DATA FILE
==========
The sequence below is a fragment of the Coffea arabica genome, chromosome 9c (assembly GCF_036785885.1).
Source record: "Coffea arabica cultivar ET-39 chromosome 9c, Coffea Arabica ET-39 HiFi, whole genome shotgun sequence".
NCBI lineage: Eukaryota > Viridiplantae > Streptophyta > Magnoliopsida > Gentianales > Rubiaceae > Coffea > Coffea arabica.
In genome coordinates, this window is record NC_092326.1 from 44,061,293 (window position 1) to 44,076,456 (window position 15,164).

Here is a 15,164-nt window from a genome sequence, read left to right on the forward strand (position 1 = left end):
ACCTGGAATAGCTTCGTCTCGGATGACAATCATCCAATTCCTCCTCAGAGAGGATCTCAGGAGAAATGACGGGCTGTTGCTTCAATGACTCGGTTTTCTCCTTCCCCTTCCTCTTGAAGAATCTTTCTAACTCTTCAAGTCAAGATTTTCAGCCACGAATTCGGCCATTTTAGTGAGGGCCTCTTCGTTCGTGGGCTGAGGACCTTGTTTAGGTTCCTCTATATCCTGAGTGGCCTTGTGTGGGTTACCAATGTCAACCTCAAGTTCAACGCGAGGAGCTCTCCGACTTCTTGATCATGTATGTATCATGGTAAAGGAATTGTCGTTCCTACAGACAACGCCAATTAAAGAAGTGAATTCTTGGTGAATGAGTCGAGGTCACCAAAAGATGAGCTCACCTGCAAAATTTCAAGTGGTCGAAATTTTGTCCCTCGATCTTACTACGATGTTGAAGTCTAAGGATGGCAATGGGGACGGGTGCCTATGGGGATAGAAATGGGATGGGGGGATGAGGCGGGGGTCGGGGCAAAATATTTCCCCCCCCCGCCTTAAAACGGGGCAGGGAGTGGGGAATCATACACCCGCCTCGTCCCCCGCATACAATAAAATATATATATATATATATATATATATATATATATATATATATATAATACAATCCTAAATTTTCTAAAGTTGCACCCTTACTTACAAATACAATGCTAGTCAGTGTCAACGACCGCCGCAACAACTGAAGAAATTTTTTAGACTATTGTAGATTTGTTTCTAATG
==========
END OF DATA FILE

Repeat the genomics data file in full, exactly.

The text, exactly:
The sequence below is a fragment of the Coffea arabica genome, chromosome 9c (assembly GCF_036785885.1).
Source record: "Coffea arabica cultivar ET-39 chromosome 9c, Coffea Arabica ET-39 HiFi, whole genome shotgun sequence".
NCBI lineage: Eukaryota > Viridiplantae > Streptophyta > Magnoliopsida > Gentianales > Rubiaceae > Coffea > Coffea arabica.
In genome coordinates, this window is record NC_092326.1 from 44,061,293 (window position 1) to 44,076,456 (window position 15,164).

Here is a 15,164-nt window from a genome sequence, read left to right on the forward strand (position 1 = left end):
ACCTGGAATAGCTTCGTCTCGGATGACAATCATCCAATTCCTCCTCAGAGAGGATCTCAGGAGAAATGACGGGCTGTTGCTTCAATGACTCGGTTTTCTCCTTCCCCTTCCTCTTGAAGAATCTTTCTAACTCTTCAAGTCAAGATTTTCAGCCACGAATTCGGCCATTTTAGTGAGGGCCTCTTCGTTCGTGGGCTGAGGACCTTGTTTAGGTTCCTCTATATCCTGAGTGGCCTTGTGTGGGTTACCAATGTCAACCTCAAGTTCAACGCGAGGAGCTCTCCGACTTCTTGATCATGTATGTATCATGGTAAAGGAATTGTCGTTCCTACAGACAACGCCAATTAAAGAAGTGAATTCTTGGTGAATGAGTCGAGGTCACCAAAAGATGAGCTCACCTGCAAAATTTCAAGTGGTCGAAATTTTGTCCCTCGATCTTACTACGATGTTGAAGTCTAAGGATGGCAATGGGGACGGGTGCCTATGGGGATAGAAATGGGATGGGGGGATGAGGCGGGGGTCGGGGCAAAATATTTCCCCCCCCCGCCTTAAAACGGGGCAGGGAGTGGGGAATCATACACCCGCCTCGTCCCCCGCATACAATAAAATATATATATATATATATATATATATATATATATATATATATATAATACAATCCTAAATTTTCTAAAGTTGCACCCTTACTTACAAATACAATGCTAGTCAGTGTCAACGACCGCCGCAACAACTGAAGAAATTTTTTAGACTATTGTAGATTTGTTTCTAATG